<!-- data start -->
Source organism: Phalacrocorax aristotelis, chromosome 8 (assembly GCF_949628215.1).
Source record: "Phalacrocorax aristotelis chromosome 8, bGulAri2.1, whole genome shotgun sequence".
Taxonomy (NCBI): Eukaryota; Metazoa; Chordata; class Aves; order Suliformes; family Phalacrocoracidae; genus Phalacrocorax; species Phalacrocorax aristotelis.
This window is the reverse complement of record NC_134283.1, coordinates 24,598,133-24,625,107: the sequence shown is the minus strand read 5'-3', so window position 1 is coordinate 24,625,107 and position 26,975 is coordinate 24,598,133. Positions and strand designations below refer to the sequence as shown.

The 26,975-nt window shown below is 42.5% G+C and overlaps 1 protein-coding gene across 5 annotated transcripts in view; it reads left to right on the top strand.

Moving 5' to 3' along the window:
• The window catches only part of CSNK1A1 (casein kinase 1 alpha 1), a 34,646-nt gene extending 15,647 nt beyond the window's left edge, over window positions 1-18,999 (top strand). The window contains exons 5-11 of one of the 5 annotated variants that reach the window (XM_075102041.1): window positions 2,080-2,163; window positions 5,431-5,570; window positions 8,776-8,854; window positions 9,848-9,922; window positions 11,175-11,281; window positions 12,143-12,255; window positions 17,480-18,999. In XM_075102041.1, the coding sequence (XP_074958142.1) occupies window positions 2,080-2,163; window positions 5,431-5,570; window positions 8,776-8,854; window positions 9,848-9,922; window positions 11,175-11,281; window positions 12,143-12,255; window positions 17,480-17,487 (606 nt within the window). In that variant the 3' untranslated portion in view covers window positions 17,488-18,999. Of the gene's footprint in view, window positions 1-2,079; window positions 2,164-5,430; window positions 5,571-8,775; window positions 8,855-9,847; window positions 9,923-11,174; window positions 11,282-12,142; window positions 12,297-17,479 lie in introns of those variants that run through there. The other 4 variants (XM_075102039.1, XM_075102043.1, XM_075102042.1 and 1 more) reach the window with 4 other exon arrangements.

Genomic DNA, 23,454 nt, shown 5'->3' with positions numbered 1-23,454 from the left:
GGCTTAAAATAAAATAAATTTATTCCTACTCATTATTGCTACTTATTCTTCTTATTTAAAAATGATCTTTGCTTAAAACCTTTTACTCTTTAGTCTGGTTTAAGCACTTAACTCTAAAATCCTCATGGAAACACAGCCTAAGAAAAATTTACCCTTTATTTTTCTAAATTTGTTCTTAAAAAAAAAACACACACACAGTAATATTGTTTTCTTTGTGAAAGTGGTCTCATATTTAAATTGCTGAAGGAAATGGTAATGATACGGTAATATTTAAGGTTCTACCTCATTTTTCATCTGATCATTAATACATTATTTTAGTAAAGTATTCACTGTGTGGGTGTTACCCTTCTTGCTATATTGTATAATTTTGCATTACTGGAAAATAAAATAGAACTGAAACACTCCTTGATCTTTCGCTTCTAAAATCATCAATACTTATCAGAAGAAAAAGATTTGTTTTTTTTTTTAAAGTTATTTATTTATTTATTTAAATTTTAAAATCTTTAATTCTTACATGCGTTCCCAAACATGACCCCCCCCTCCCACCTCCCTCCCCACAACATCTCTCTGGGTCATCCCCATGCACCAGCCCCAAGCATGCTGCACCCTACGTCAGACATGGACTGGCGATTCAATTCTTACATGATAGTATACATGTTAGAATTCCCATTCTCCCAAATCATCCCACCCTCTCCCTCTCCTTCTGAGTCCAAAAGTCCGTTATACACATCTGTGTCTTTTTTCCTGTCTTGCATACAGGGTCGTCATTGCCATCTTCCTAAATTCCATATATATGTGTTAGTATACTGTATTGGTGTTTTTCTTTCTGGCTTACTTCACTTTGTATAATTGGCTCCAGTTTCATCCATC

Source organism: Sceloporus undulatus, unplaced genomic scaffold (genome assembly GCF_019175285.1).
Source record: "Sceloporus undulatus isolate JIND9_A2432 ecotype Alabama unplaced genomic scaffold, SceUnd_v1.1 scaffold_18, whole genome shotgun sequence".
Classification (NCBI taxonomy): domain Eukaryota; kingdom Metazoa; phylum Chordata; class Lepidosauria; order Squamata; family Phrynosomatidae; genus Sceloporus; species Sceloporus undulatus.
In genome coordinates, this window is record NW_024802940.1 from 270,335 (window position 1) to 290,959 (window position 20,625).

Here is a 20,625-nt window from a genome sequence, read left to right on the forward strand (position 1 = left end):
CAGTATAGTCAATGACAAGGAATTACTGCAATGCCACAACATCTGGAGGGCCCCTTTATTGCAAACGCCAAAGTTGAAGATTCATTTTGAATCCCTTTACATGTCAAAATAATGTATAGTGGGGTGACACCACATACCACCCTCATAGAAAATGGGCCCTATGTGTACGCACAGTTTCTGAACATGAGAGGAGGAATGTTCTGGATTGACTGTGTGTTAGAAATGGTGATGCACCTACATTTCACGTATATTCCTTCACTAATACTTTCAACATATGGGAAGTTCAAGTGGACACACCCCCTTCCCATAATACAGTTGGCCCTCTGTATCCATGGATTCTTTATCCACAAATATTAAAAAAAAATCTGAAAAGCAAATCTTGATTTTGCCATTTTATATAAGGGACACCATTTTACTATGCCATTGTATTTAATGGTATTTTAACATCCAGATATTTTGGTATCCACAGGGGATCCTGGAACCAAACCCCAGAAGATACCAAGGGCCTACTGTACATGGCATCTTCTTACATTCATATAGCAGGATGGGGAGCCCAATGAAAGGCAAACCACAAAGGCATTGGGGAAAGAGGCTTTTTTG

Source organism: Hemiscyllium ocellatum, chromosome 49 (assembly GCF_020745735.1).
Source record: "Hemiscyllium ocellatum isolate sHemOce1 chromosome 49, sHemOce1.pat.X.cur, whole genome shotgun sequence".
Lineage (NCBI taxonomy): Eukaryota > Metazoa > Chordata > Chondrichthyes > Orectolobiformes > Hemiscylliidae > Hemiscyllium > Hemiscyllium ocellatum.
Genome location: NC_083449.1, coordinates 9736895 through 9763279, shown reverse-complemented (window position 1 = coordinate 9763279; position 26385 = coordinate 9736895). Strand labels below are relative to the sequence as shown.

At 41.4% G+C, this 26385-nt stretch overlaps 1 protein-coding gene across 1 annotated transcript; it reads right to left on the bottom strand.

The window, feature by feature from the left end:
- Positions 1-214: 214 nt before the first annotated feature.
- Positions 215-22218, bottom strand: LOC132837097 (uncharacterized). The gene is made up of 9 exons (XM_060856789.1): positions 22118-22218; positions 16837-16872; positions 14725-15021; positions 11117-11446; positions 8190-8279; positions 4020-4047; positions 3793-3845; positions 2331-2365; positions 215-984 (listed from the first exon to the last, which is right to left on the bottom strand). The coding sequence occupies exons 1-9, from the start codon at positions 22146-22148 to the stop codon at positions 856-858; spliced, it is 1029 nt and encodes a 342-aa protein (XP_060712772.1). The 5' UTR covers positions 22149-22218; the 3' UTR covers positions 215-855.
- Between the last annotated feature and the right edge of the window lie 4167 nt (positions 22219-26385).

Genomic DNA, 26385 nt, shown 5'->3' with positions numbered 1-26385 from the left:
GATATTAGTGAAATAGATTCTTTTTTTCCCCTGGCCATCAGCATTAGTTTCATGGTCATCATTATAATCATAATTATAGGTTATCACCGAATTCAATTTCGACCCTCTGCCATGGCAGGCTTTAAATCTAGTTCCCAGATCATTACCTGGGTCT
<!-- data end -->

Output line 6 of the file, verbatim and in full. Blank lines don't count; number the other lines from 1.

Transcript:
Moving 5' to 3' along the window: